Supervisors Leiden University: Prof. dr. Andrea Evers, Dr. Judy Veldhuijzen, & Dr. Henriët van Middendorp
PhD student: Lemmy Schakel


5. The effects of conditioned pharmacotherapy for chronic inflammatory conditions

Although treatment for chronic inflammatory conditions such as rheumatoid arthritis (RA) has improved considerably, most pharmacotherapeutic strategies are accompanied by more or less severe side effects. This project examines whether it is possible to improve the outcome (e.g., level of inflammation, side effects) of pharmacotherapy in patients with chronic inflammatory conditions by means of expectancy mechanisms of variable treatment schedules (conditioning) and suggestions on the effectiveness of the treatment. Pharmacotherapeutic treatment for patients with chronic inflammatory conditions could be optimized.

Supervisors Leiden University: Prof.dr. Andrea Evers, Dr. Henriët van Middendorp, & Dr. Judy Veldhuijzen
PhD student: Meriem Manaï

 

And a sixth PhD project is funded by the Dutch Arthritis Foundation (Reumafonds):


6. Placebo research: Training of the immune and endocrine system, chronic diseases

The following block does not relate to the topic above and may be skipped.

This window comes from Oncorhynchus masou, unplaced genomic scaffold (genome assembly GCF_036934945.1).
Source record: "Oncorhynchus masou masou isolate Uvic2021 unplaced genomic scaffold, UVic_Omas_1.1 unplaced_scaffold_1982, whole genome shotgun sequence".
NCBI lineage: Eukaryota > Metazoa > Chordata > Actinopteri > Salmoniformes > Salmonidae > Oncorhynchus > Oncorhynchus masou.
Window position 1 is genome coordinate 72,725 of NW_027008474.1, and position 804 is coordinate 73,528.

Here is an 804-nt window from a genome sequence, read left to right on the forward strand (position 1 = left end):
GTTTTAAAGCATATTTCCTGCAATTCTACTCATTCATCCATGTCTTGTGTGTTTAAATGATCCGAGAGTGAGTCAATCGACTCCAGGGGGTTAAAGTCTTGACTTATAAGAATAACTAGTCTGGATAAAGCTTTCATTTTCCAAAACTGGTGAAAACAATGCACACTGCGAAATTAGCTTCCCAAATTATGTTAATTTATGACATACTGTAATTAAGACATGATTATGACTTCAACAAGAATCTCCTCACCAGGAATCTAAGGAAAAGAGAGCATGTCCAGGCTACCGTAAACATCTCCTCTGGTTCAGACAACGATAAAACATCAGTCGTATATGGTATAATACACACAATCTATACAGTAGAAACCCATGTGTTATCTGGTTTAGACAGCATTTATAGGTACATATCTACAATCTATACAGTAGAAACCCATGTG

This research focuses on reducing methotrexate related side effects in the treatment for Juvenile Idiopathic Arthritis (JIA) by pharmacotherapeutic conditioning. In pharmacotherapeutic conditioning, placebo mechanisms like expectancy learning and associative learning (conditioning) can be employed in combination with pharmacological treatment to maximize treatment effects and control for side effects. Children diagnosed with arthritis report high intolerance rates to methotrexate and new approaches to reduce these side effects are urged. This study specifically aims to reduce these side effects by administrating MTX through a variable reinforcement schedule. (PI: prof. dr. Andrea W. M. Evers).

Supervisors Leiden University: Prof. dr. Andrea Evers, & Dr. Judy Veldhuijzen
And Prof. dr. Nico Wulffraat (UMCU)


PhD student: Rosanne Smits

This video can not be shown because you did not accept cookies.

You can leave our website to view this video.


This research program is part of the Research Group Psychoneurobiology of Health and Disease (www.andreaevers.nl) and is conducted in collaboration with the Leiden University Medical Center among other centers. 

Connection with other research

This website uses cookies. More information